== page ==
What is carbon monoxide? According to the EPA, carbon monoxide (CO) is a colorless, odorless gas resulting from incomplete combustion of hydrocarbons that interferes with the blood’s ability to carry oxygen to the body’s tissues and causes adverse health effects. As of January of 2016, 30 out of 50 states have adopted regulations for the use of carbon monoxide detectors.¹ States are starting to shed light on the fact that carbon monoxide poisoning is a major public health risk. Statistics show that in the U.S. over 10,000 people are affected by carbon monoxide poisoning and need medical attention each year. At least 5% or 500 of these victims die each year.²
Properly installed carbon monoxide detectors may save lives! However, there are different schools of thought on where to install carbon monoxide detectors. Unfortunately, there is not always a clear cut answer. Most commonly, carbon monoxide detectors are installed on or near the ceiling and at least 10-15 feet away from combustion appliances. Areas of installation are typically outside bedroom hallways, interior garage hallways 10-15 feet from the interior door, basements, and 10-15 feet away from gas fired appliances, such as: ovens, stoves, water heaters, and furnaces, gas and wood-burning fireplaces. Digital carbon monoxide detectors are typically plug-ins and are installed closer to the floor, where most outlets are located.
Contrary to popular belief, carbon monoxide has a specific gravity of 0.9657 and is slightly lighter than air, which has a specific gravity of 1.³ Science and common sense suggest a lighter gas will rise faster than a heavier gas, hence, the reasoning behind placement of carbon monoxide detectors on or near the ceiling. I’m of the school of thought that there are other factors such as: proximity to the source of the carbon monoxide, temperature, pressure, relative humidity, air infiltration, etc., that can play a role in determining where the carbon monoxide will be detected first. That said, I prefer to err on the side of safety and install carbon monoxide detectors high and low. Take a look at the chart below for an understanding of carbon monoxide’s effect on the body.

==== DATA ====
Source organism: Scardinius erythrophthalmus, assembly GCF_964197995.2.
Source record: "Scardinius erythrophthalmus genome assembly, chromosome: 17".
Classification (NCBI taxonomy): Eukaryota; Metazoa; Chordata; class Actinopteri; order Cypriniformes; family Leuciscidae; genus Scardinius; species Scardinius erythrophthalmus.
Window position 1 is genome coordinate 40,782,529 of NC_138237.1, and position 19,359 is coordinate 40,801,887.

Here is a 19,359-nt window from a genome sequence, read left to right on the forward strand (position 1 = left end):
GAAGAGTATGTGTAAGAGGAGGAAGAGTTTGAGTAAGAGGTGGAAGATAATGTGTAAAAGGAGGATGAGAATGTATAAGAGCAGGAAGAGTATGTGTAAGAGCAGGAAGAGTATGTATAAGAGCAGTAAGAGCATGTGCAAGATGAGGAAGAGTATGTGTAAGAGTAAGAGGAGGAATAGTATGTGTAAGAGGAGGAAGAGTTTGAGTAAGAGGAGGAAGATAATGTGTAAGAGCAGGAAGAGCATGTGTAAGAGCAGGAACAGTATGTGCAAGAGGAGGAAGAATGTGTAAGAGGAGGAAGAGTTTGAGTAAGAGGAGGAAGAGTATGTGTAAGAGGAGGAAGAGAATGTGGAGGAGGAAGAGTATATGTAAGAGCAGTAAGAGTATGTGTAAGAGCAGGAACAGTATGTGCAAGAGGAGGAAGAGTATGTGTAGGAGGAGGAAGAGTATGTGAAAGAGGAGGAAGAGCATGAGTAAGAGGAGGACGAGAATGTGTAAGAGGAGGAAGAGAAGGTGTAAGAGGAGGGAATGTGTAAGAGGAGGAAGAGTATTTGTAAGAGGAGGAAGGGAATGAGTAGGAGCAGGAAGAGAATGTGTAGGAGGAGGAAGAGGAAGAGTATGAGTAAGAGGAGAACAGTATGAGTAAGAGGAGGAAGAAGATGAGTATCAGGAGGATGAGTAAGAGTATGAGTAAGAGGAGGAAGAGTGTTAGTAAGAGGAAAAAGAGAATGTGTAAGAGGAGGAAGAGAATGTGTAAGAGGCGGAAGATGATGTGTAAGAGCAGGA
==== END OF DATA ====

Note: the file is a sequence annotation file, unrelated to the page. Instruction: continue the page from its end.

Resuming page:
Carbon Monoxide Health Effects ⁴
When in doubt, contact your local fire department for the best up-to-date information. Carbon monoxide detectors typically have a useful life of about 5 years. If you are looking for the best performing detectors, you may want to check Consumer Reports at www.consumerreports.org. Builders and contractors should also check the International Building Codes, State and Local Building Codes. The web is good source of information, but as you know, there are a great deal of opinions that should be verified by credible sources. Good luck and be safe!
About the author
Pete Hernandez is a Broker/Realtor® with the Hernandez Group at Keller Williams Pinehurst. He is a Building Performance Institute (BPI) Building Analyst and Envelope Professional with a strong interest in building science and extensive hands on experience in energy efficiency, insulation and moisture management in residential construction. He can be reached at mailto:firstname.lastname@example.org.
The above article is a public resource and contains general information that is not guaranteed to be accurate or up-to-date. The information contained in this article is informational in nature and may reflect the opinions of the author. When in doubt, always consult a subject matter expert in the field in question and perform your own research.